(b) by any person referred to in sub-paragraph (i) or (ii) of paragraph (a), if the law of such country permits him or her to serve such process or document or if there is no law in such country prohibiting such service and the authorities of that country have not interposed any objection thereto.
(4) Service of any process of the court or of any document may, notwithstanding the provisions of sub-rule (3), also be effected -
(a) in the Republic of South Africa by a sheriff as defined in any rule of court regulating the conduct of proceedings of the various Provincial and Local Divisions of, the Supreme Court of South Africa and who is authorized to serve the process of that Court;
(b) in Australia, Botswana, Finland, France, Hong Kong, Lesotho, Malawi, New Zealand, Spain, Swaziland, the United Kingdom of Great Britain and Northern Ireland and Zimbabwe by an attorney, solicitor, notary public or other legal practitioner in the country concerned who is under the law of that country authorized to serve process of court or documents.
(8) Subject to the provisions of subrule (7), service of any process of court or document in a foreign country, shall be proved -
(a) by a certificate of the person effecting service in terms of paragraph (a) of sub-rule (3) or sub-rule (4) in which he or she identifies himself or herself, states that he or she is authorized under the law of that country to serve process of court or documents therein and that the process of court or document in question has been served as required by the law of that country and sets forth the manner and the date of such service: Provided that the certificate of a person referred to in sub-rule (4) shall be duly authenticated; or
(b) by a certificate of the person effecting service in terms of paragraph (b) of sub-rule (3) in which he or she states that the process of court or document in question has been served by him or her, setting forth the manner and date of such service and affirming that the law of the country concerned permits him or her to serve process of court or documents or that there is no law in such country prohibiting such service and that the authorities of the country have not interposed any objection thereto.
 I do not agree with Ms Von Kunow that, because the service of the summons was ordered by this Court, sub-rules (3) or (4) of Rule 4 do not apply. My reason for disagreeing with her is that both sub-rules (3) and (4) regulate the service of court processes or court documents in a foreign country irrespective of who ordered such service. I thus find that the certificate of service must be authenticated as required by Rule 4(8)(a).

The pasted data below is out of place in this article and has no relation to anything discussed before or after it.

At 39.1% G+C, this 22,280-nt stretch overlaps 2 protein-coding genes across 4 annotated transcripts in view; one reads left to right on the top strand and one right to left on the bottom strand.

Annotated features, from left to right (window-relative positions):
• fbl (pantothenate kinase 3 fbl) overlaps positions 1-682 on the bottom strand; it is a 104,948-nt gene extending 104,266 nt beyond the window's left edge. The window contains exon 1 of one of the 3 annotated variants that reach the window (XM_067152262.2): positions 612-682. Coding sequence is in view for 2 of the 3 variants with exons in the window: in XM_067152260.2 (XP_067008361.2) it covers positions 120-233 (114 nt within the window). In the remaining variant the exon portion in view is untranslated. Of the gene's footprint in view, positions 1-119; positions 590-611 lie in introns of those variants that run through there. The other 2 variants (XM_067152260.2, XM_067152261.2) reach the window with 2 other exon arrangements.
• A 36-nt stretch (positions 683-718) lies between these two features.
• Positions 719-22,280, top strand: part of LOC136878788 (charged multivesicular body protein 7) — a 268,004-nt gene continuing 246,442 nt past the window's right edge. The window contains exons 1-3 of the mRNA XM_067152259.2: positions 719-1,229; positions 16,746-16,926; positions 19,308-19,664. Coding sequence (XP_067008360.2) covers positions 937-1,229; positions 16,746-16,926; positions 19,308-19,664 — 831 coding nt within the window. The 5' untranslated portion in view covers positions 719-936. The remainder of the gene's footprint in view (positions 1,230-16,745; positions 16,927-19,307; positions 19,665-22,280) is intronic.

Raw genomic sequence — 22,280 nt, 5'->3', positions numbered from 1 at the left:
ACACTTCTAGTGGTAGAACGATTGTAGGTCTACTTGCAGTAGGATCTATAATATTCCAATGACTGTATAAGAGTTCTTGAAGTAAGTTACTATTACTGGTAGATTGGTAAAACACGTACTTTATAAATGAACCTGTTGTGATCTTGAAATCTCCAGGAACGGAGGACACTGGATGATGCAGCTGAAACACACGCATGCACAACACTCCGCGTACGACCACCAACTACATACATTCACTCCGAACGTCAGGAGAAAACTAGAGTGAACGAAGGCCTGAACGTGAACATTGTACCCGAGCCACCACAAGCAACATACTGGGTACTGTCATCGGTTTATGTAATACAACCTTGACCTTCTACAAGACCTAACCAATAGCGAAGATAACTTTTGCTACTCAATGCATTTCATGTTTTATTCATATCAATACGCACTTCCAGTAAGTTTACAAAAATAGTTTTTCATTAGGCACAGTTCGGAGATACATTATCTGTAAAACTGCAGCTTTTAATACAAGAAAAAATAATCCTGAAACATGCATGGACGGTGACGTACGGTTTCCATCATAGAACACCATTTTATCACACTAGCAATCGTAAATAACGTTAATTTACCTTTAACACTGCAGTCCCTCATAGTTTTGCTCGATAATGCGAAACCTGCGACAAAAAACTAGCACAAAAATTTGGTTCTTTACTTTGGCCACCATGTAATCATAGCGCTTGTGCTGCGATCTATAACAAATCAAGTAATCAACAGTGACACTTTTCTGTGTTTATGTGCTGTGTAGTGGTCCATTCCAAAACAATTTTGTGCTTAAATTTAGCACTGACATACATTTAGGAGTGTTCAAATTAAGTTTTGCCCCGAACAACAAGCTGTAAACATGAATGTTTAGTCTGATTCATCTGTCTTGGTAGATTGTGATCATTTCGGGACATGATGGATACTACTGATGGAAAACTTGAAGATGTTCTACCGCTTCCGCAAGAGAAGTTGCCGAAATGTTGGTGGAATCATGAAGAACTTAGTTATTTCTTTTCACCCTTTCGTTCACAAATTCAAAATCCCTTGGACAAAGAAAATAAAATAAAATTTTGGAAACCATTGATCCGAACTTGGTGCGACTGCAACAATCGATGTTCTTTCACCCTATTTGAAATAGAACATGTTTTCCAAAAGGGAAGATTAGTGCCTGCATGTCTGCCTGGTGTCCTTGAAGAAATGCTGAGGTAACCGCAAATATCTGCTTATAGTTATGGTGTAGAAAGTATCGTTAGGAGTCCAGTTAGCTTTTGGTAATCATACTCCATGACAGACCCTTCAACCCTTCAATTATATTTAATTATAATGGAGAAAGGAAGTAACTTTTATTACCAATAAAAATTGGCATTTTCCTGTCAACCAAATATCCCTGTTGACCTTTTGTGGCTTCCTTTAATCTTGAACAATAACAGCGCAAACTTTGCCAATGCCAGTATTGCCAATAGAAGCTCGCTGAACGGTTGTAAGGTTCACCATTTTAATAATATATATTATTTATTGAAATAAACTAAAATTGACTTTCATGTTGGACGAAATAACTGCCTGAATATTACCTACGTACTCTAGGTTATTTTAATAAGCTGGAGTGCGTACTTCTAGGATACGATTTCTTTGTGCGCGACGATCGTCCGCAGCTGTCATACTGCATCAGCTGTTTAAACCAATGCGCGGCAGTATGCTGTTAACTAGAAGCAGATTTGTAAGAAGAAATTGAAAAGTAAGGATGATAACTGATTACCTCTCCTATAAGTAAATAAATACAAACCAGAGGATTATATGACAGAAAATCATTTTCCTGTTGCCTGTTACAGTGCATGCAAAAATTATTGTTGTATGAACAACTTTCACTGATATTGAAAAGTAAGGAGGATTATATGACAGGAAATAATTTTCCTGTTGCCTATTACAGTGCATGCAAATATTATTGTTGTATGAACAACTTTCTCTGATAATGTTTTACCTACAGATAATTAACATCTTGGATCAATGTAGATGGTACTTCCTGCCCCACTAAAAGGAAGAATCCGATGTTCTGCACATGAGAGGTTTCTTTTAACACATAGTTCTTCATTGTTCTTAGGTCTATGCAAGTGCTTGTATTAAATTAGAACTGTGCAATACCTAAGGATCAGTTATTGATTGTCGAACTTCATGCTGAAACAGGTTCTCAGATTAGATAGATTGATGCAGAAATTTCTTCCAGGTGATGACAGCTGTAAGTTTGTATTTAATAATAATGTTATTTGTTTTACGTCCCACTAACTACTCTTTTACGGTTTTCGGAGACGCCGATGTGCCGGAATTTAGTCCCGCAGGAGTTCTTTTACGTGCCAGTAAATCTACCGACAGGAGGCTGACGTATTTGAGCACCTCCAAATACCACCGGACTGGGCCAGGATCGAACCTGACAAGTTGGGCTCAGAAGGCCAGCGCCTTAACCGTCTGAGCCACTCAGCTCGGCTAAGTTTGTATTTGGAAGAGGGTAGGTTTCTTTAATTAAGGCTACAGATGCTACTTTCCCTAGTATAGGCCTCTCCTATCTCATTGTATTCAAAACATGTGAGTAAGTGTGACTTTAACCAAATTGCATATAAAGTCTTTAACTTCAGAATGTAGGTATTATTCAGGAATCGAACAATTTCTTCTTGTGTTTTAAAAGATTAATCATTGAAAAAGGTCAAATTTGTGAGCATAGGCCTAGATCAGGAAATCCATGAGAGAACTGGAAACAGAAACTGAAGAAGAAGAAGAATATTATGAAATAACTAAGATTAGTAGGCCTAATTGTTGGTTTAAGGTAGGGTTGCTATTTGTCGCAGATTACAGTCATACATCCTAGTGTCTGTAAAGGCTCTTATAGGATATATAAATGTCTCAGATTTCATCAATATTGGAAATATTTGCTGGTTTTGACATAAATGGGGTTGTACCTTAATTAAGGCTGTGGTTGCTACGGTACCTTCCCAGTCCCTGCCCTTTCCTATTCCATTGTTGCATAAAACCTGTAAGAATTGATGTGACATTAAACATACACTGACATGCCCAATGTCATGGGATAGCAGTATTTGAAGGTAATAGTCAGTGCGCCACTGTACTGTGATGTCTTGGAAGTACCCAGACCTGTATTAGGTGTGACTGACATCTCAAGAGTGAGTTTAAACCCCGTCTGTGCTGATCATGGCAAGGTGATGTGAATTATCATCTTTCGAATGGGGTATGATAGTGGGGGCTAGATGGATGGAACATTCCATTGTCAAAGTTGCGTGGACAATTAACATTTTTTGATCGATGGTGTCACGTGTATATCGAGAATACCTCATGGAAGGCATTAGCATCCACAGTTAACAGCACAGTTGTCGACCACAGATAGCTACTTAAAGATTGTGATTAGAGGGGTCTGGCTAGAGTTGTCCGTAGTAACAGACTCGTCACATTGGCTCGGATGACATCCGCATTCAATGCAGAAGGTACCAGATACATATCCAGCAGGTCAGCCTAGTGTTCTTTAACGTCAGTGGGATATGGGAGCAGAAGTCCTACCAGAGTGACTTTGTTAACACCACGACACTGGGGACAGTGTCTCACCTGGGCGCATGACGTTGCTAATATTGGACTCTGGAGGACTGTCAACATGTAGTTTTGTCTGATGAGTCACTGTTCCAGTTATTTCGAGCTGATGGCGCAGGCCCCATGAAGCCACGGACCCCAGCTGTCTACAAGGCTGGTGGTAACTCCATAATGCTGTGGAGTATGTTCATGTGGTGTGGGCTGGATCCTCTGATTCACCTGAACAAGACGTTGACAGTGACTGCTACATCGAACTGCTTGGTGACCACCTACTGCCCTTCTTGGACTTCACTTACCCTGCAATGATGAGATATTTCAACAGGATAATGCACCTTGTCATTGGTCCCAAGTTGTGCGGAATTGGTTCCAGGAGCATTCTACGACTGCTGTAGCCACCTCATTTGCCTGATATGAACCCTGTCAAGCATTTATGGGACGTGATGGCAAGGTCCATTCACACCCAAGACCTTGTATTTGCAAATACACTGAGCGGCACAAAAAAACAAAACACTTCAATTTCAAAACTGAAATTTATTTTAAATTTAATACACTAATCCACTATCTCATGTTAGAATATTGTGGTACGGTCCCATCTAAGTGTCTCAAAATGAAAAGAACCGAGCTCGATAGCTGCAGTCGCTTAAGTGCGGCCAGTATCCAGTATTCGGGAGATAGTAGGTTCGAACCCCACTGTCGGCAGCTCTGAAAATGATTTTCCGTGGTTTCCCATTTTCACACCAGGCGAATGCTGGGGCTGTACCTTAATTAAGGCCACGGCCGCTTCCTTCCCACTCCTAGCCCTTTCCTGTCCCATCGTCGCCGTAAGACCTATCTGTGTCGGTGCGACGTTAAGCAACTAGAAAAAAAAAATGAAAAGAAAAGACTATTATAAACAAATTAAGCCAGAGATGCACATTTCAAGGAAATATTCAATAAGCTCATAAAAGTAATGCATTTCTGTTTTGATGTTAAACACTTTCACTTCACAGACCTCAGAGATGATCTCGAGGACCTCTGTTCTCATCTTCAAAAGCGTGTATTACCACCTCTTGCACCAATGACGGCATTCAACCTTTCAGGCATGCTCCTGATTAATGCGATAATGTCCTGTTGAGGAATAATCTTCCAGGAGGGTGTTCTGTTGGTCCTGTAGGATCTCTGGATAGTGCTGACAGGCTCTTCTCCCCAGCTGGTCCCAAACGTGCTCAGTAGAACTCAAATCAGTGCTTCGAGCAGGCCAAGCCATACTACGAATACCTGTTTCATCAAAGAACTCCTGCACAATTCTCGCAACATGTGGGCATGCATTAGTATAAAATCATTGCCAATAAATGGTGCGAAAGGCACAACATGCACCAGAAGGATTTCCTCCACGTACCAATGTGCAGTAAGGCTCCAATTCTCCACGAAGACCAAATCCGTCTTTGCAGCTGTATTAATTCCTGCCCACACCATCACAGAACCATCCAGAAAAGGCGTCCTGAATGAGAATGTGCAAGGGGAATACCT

Ms Von Kunow submitted in the alternative that even if I found that the authentication of the certificate of service is required I have the discretion to condone the failure to observe the provisions of the rules relating to the service of the process and orders of Court in foreign countries where it appears that the correct person had been served and that such defendant understood and appreciated the serious import of the document served upon him or her. She then refers me to Rule 63(4).
 It is true that Rule 63 is only directory and not mandatory, see the case of De Roeck v Campbell and Others 1990 NR 28 (HC), but there must still be substantial compliance with Rules.
 Rule 4(8) provides that service of any process of court or court document in a foreign country, shall be proved by a certificate of the person effecting service. The certificate must-:
(a) identify the person,
(b) state that the person is authorized under the law of that country to serve process of court or documents therein;
(c) state that the process of court or document in question has been served as required by the law of that country;
(d) set forth the manner and the date of such service:
 The return of service that is on the Court file does not:
(a) fully identify the person who served the summons,
(b) state that the person who served the summons is authorized under the law of the United Kingdom to serve process of court or documents of court in the United Kingdom, and
(c) state that the summons has been served as required by the law of United Kingdom.
I am thus not satisfied that there is substantial compliance with Rule 4 of this Court and I refuse to exercise the discretion and to accept the return of service.
 In the result I make the following order.
13.1 The matter is hereby removed from the roll.
ON BEHALF OF THE PLAINTIFF: MS VON KUNOW
INSTRUCTED BY: DU PISANI LEGAL PRACTITIONERS
ON BEHALF OF THE DEFENDANT NO APPEARANCE